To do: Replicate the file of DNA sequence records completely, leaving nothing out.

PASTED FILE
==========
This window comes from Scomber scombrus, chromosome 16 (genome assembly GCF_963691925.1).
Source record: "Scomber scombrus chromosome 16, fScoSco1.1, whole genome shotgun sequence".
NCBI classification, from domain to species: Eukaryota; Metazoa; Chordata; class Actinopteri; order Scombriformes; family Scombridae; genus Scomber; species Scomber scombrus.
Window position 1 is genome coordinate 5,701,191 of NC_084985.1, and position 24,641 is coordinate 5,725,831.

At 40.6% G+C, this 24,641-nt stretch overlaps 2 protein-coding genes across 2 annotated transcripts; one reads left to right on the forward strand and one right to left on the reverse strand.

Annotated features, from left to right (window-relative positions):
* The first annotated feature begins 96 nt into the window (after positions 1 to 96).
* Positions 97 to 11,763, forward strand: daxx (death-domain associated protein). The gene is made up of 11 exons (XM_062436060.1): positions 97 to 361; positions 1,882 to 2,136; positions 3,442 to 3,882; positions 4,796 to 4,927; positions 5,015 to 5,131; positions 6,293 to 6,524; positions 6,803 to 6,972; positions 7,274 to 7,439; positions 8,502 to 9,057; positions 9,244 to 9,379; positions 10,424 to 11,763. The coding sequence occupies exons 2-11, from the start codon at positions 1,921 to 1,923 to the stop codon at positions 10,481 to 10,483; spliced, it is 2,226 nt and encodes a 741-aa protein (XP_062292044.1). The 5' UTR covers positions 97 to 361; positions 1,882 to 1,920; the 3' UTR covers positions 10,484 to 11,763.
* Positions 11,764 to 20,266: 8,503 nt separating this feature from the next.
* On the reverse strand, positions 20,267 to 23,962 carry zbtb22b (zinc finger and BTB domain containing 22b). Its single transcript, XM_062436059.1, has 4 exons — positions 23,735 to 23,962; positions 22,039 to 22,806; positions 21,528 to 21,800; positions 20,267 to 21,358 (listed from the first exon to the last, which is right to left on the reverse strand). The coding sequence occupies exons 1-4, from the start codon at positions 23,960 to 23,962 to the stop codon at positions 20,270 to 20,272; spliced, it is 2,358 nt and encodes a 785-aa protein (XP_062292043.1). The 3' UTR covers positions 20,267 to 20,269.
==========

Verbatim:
This window comes from Scomber scombrus, chromosome 16 (genome assembly GCF_963691925.1).
Source record: "Scomber scombrus chromosome 16, fScoSco1.1, whole genome shotgun sequence".
NCBI classification, from domain to species: Eukaryota; Metazoa; Chordata; class Actinopteri; order Scombriformes; family Scombridae; genus Scomber; species Scomber scombrus.
Window position 1 is genome coordinate 5,701,191 of NC_084985.1, and position 24,641 is coordinate 5,725,831.

At 40.6% G+C, this 24,641-nt stretch overlaps 2 protein-coding genes across 2 annotated transcripts; one reads left to right on the forward strand and one right to left on the reverse strand.

Annotated features, from left to right (window-relative positions):
* The first annotated feature begins 96 nt into the window (after positions 1 to 96).
* Positions 97 to 11,763, forward strand: daxx (death-domain associated protein). The gene is made up of 11 exons (XM_062436060.1): positions 97 to 361; positions 1,882 to 2,136; positions 3,442 to 3,882; positions 4,796 to 4,927; positions 5,015 to 5,131; positions 6,293 to 6,524; positions 6,803 to 6,972; positions 7,274 to 7,439; positions 8,502 to 9,057; positions 9,244 to 9,379; positions 10,424 to 11,763. The coding sequence occupies exons 2-11, from the start codon at positions 1,921 to 1,923 to the stop codon at positions 10,481 to 10,483; spliced, it is 2,226 nt and encodes a 741-aa protein (XP_062292044.1). The 5' UTR covers positions 97 to 361; positions 1,882 to 1,920; the 3' UTR covers positions 10,484 to 11,763.
* Positions 11,764 to 20,266: 8,503 nt separating this feature from the next.
* On the reverse strand, positions 20,267 to 23,962 carry zbtb22b (zinc finger and BTB domain containing 22b). Its single transcript, XM_062436059.1, has 4 exons — positions 23,735 to 23,962; positions 22,039 to 22,806; positions 21,528 to 21,800; positions 20,267 to 21,358 (listed from the first exon to the last, which is right to left on the reverse strand). The coding sequence occupies exons 1-4, from the start codon at positions 23,960 to 23,962 to the stop codon at positions 20,270 to 20,272; spliced, it is 2,358 nt and encodes a 785-aa protein (XP_062292043.1). The 3' UTR covers positions 20,267 to 20,269.